Santiago, one of Jesus' twelve disciples (also known as San Diego, Sanctus Iacobus, Saint Jacob, Saint James, James the Great), is the patron saint of Spain. His saint's day (and night…) is celebrated on the 25th of July.
In S3L17, the intentional double entendre of the Spanish "corrí" would be lost in a word-by-word translation such as I ran.
___________________________________________________
Therefore know that you must become one with the bow, and with the arrow, and with the target
to say nothing of the horse.

... for a while
... for a little while...

(Just a filthy beggar blessing / What happens to the heart)
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Mabeanie1
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Re: The unfaithful wife — Federico García Lorca

Postby Mabeanie1 » Fri Nov 22, 2019 3:04 pm

Thank you for posting the original text (and translation) Jean. I am looking forward to reading it when I've got time to sit down and concentrate on the Spanish language.

Wendy
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Jean Fournell
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Location: Provence

Re: The unfaithful wife — Federico García Lorca

Postby Jean Fournell » Fri Nov 22, 2019 4:34 pm

You're welcome, Wendy.
I hope I didn't produce too much of a cock-up trying to translate this superb romance.
It's just an attempt at learning English; and my Spanish is not actually worth mentioning.
But the effort generally leads to some better understanding hopefully not only for me…
___________________________________________________
Therefore know that you must become one with the bow, and with the arrow, and with the target
to say nothing of the horse.

... for a while
... for a little while...

(Just a filthy beggar blessing / What happens to the heart)
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Hartmut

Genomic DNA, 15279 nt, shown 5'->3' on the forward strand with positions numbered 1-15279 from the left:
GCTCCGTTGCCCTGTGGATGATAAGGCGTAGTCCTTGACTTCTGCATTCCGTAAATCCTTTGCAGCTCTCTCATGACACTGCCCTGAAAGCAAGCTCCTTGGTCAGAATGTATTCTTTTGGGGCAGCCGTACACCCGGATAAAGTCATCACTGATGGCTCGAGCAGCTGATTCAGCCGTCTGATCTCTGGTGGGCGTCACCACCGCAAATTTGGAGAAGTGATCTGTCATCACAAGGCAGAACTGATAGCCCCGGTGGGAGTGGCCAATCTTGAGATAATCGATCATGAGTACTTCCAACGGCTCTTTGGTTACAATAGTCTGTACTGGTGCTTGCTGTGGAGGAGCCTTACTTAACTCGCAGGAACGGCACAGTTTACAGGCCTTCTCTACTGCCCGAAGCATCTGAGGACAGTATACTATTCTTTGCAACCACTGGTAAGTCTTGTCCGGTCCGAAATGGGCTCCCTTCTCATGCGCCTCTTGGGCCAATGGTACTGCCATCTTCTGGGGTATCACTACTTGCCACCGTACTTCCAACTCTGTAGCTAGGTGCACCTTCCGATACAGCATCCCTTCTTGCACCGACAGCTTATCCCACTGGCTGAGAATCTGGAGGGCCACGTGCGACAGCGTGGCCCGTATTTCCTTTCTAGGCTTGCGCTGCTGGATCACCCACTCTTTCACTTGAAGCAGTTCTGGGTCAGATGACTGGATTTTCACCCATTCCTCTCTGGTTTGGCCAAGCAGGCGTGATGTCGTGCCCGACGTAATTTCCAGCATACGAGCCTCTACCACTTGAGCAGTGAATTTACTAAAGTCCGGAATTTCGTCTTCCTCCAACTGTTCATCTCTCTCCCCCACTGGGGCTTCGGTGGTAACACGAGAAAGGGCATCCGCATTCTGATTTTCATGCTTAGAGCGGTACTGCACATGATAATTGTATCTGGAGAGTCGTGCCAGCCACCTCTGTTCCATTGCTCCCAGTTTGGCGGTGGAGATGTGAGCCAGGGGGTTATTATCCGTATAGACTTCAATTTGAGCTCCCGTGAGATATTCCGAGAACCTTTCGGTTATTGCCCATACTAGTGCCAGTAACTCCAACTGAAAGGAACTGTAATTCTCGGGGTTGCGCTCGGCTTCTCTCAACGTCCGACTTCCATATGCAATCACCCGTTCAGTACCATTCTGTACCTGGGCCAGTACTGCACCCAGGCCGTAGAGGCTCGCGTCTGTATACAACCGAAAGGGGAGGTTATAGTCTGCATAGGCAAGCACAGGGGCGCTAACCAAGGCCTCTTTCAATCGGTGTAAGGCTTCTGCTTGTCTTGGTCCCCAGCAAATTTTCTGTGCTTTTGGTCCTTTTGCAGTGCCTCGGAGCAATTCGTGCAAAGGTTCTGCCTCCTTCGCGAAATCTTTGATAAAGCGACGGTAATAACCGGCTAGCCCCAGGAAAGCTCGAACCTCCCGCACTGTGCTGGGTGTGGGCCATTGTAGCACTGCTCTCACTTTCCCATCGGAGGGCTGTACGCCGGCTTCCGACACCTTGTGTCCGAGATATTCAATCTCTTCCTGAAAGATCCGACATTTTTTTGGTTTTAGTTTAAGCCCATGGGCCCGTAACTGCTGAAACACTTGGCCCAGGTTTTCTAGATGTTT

Posts: 1361
Joined: Fri Jan 09, 2009 6:08 pm

Re: The unfaithful wife — Federico García Lorca

Postby Hartmut » Fri Nov 22, 2019 6:34 pm

Jean Fournell wrote:
Fri Nov 22, 2019 4:34 pm
You're welcome, Wendy.
I hope I didn't produce too much of a cock-up trying to translate this superb romance.
I didn't realise this was your translation. Well done!
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Jean Fournell
Posts: 288
Joined: Thu Jun 20, 2013 4:09 pm
Location: Provence

Re: The unfaithful wife — Federico García Lorca

Postby Jean Fournell » Fri Nov 22, 2019 8:29 pm

Thanks, Hartmut.

(But then I would never quote somebody else's stuff without giving due credit or apologising in case I don't know the author.
The second and third part of my signature are the only exceptions, hoping that everybody here immediately recognises them.)
___________________________________________________
Therefore know that you must become one with the bow, and with the arrow, and with the target
to say nothing of the horse.

... for a while
... for a little while...

(Just a filthy beggar blessing / What happens to the heart)
User avatar
Jean Fournell
Posts: 288
Joined: Thu Jun 20, 2013 4:09 pm
Location: Provence

Re: The unfaithful wife — Federico García Lorca

Postby Jean Fournell » Mon Nov 25, 2019 10:12 pm

Here a reading of "La casada infiel" with S3L18 "… mis caminos" (my pathways):
https://www.youtube.com/watch?v=94-YZobk-ag

And here a reading of the entire "Romancero gitano":
https://www.youtube.com/watch?v=bhuFqZ6eePY
"La casada infiel" is the sixth romance with S4L3 "La regalé…".
___________________________________________________
Therefore know that you must become one with the bow, and with the arrow, and with the target
to say nothing of the horse.

... for a while
... for a little while...

(Just a filthy beggar blessing / What happens to the heart)